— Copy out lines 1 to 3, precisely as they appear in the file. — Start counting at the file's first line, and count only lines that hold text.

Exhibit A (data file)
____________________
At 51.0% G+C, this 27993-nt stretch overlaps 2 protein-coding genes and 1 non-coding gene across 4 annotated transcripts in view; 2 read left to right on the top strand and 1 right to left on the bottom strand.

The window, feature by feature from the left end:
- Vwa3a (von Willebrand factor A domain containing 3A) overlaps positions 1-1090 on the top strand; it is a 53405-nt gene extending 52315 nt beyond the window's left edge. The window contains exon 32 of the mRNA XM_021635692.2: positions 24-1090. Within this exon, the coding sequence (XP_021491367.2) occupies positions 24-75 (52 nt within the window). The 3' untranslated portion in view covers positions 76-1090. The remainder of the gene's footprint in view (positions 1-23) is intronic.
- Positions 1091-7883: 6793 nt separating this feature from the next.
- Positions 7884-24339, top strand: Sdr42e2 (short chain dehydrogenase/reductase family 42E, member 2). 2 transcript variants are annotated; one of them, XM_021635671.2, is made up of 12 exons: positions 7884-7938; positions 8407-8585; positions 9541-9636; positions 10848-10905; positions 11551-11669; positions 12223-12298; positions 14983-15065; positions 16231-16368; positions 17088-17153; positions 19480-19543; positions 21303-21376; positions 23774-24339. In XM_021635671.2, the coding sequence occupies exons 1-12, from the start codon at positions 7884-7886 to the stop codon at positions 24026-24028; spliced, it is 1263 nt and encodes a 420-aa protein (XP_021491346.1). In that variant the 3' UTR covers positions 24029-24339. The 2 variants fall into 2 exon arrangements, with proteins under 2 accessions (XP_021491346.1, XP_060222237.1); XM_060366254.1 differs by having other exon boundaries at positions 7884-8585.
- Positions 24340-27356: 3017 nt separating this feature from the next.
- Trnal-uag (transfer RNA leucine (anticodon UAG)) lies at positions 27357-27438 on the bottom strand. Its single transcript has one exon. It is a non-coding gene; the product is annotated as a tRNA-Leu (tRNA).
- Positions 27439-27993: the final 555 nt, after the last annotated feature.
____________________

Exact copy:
At 51.0% G+C, this 27993-nt stretch overlaps 2 protein-coding genes and 1 non-coding gene across 4 annotated transcripts in view; 2 read left to right on the top strand and 1 right to left on the bottom strand.

The window, feature by feature from the left end:
- Vwa3a (von Willebrand factor A domain containing 3A) overlaps positions 1-1090 on the top strand; it is a 53405-nt gene extending 52315 nt beyond the window's left edge. The window contains exon 32 of the mRNA XM_021635692.2: positions 24-1090. Within this exon, the coding sequence (XP_021491367.2) occupies positions 24-75 (52 nt within the window). The 3' untranslated portion in view covers positions 76-1090. The remainder of the gene's footprint in view (positions 1-23) is intronic.